Exodus: The ‘March for Berlin’ and the Future of Democracy in Europe

There is legitimate concern over the possibility of sowing the seeds for a majority Muslim Europe. The fact that the continent has been and is still predominantly Christian, is not what ultimately draws apprehension. The truth is that, even if the majority Muslim Europe prediction does not become a reality by 2050, as some have estimated it will, if migration keeps going at this rate, it will eventually become a fact, perhaps during the lifetime of the millennial generation’s children.


By Georgiana Constantin | October 12, 2015

The European refugee crisis has been gathering more media attention as the EU struggles to cope with the continuous influx of people fleeing war and persecution, particularly from Syria. Until recently, Chancellor Angela Merkel’s policy was for Berlin to welcome asylum seekers with an expectation of processing 800,000 by year’s end. The U.S. has officially accepted 1,500 Syrian refugees since 2011. Now, Washington is looking at possibly resettling 10,000 or more refugees from Syria and tens of thousands of other nationalities, although the policy does not have much popular support.

The controversy surrounding the EU’s ability to cope with such situations and whether the concept of open borders embodied in the Schengen Agreement is worth the sacrifice of cross border crime and the inability to properly control migration. Some have argued the current crisis might spell the end of the grand European construction. Others, however, see this as an opportunity to strengthen the aspirant super state by introducing a common European security policy giving Brussels the prerogative to decide. Individual member countries would have to comply with mandatory regulation.

Recently the EU decided to redistribute migrants to different member countries through mandatory quotas, so that the pressure may be taken off of Germany, Sweden, Italy and others that have been principal magnet destinations.

Central and Eastern European nations have, however, been quite explicit about their opposition to mandatory quotas, which would force each of them to help relocate 40,000 migrants, the majority of which are Muslim.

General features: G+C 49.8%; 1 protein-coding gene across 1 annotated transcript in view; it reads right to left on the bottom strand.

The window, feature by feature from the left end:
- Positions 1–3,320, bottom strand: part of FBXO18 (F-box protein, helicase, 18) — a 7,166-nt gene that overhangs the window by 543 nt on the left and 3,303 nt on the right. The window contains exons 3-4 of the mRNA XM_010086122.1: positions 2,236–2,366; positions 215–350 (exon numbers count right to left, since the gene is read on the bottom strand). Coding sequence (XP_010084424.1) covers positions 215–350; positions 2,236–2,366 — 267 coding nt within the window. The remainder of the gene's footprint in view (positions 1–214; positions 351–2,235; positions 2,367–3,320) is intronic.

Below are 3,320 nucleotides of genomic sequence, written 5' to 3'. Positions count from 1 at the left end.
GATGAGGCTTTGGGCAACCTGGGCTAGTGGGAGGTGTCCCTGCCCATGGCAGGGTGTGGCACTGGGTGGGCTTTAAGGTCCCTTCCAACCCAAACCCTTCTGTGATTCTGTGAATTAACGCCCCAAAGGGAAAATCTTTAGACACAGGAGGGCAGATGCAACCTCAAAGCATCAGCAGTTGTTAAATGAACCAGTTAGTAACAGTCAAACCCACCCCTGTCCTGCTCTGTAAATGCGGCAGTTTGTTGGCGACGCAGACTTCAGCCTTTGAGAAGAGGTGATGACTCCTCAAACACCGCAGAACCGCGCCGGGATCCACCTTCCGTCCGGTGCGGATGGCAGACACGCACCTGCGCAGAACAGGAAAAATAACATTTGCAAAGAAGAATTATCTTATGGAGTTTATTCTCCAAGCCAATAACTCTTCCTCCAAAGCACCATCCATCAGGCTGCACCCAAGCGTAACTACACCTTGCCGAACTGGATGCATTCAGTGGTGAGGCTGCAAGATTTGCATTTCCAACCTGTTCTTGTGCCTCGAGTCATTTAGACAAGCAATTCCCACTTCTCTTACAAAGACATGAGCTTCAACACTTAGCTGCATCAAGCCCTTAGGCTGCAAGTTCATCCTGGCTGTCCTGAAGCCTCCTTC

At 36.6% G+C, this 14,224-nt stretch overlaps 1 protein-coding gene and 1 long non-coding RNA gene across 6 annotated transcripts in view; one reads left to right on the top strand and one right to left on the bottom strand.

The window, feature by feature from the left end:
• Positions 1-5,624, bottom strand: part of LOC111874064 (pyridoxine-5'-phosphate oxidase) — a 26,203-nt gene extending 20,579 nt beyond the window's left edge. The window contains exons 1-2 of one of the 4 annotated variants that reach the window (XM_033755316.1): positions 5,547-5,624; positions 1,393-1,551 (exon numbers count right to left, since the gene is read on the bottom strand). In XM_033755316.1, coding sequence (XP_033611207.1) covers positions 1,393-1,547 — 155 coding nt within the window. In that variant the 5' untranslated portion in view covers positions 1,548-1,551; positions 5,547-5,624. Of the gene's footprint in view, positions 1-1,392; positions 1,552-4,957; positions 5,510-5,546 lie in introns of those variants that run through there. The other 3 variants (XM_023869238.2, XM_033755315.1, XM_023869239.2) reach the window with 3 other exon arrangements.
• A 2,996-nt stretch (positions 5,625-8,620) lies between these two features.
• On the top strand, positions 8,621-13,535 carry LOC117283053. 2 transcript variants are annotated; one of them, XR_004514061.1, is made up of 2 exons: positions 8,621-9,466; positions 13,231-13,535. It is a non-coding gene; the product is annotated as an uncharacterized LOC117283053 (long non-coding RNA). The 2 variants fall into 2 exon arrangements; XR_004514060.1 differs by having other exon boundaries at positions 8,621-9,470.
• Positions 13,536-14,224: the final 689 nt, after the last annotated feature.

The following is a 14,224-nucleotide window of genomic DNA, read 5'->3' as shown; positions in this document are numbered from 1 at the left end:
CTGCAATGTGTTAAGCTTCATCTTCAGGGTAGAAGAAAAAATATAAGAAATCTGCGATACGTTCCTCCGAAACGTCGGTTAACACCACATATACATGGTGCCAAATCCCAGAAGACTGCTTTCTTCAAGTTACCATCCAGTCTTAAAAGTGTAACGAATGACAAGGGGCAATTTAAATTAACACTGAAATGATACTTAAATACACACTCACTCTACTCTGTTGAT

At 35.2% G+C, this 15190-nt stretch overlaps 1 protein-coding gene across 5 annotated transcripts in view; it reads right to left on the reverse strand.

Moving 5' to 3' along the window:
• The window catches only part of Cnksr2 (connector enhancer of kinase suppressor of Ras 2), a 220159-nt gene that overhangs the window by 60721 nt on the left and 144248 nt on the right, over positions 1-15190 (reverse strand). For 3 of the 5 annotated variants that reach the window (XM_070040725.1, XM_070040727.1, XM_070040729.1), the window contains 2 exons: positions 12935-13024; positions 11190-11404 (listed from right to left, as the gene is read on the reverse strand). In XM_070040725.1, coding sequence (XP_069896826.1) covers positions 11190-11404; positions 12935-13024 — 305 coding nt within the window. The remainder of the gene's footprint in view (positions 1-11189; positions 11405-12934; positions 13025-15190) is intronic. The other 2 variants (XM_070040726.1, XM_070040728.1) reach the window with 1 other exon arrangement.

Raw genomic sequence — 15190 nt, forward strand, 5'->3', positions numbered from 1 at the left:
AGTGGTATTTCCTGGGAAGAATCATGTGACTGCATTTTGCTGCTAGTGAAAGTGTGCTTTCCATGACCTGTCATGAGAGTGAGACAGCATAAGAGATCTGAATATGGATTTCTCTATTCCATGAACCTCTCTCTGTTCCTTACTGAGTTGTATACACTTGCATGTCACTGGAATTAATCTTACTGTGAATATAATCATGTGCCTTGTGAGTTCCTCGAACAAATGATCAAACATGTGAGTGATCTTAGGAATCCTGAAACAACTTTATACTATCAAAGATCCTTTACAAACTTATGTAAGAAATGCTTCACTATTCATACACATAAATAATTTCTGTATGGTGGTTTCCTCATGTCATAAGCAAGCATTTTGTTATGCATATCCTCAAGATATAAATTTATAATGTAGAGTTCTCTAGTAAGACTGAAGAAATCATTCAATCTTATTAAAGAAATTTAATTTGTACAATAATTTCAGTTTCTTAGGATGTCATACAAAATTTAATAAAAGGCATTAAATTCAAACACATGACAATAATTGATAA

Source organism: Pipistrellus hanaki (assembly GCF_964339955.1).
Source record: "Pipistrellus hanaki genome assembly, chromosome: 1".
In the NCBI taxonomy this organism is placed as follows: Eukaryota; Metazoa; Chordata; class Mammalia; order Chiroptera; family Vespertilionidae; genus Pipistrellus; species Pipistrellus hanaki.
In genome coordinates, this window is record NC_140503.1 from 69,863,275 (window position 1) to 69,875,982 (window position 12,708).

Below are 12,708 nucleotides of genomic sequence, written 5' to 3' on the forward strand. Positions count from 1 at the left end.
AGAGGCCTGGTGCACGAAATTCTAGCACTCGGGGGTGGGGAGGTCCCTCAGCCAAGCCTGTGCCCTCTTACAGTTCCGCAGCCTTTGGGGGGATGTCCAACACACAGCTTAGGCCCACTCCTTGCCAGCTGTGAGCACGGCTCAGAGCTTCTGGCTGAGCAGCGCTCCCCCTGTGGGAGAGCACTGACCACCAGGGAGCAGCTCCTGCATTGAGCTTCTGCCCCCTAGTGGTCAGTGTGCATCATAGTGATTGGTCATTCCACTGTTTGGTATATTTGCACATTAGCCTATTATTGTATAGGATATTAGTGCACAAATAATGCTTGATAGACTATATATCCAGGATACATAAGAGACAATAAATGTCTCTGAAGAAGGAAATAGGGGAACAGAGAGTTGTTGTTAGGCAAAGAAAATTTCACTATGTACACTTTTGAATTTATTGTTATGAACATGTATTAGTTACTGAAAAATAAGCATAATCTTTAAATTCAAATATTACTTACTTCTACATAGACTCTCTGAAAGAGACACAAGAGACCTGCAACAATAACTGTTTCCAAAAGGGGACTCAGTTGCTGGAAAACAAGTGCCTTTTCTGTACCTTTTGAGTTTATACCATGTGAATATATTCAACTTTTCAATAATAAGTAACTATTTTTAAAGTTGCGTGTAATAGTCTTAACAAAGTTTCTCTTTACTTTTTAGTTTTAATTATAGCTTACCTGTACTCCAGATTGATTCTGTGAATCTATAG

Slovakia, the Czech Republic, Bulgaria, Poland and Hungary firmly stand by their decision to take in fewer refugees than allotted by the EU with a preference toward Christian resettlement, given the greater likelihood of assimilation. While Romania initially expressed discontent with the mandatory quotas, in the end it agreed to take in its allotted share of migrants, stating, however, that it might use EU funds to help with this endeavor.

Other countries have not been so quick to give in to pressure from Brussels. Ivan Netik, the Slovakian Interior Ministry spokesman declared, “We want to really help Europe with this migration wave but… we are only a transit country and the people don’t want to stay in Slovakia.” He also added it might be able to accept 800 Muslims, although Slovakia doesn’t have any mosques.

This sentiment is indeed prevalent throughout Central and Eastern Europe.

While there doesn’t seem to be any clear data on what percentage of refugees are Muslim, Christian or other religions, the idea of having more Muslims in their midst is one of the biggest reasons for concern amongst the EU population. The fear is that such diverse cultural and religious backgrounds will make it difficult for the victims of Middle Eastern conflicts to integrate into their host societies, which would cause much strife for the migrants, as well as the host country’s citizens.

This is not an unfounded fear as the past has shown cases where the newcomers simply refused to assimilate and continued living as if they were in their homeland. Nowadays, examples of increasingly segregated societies abound across Europe.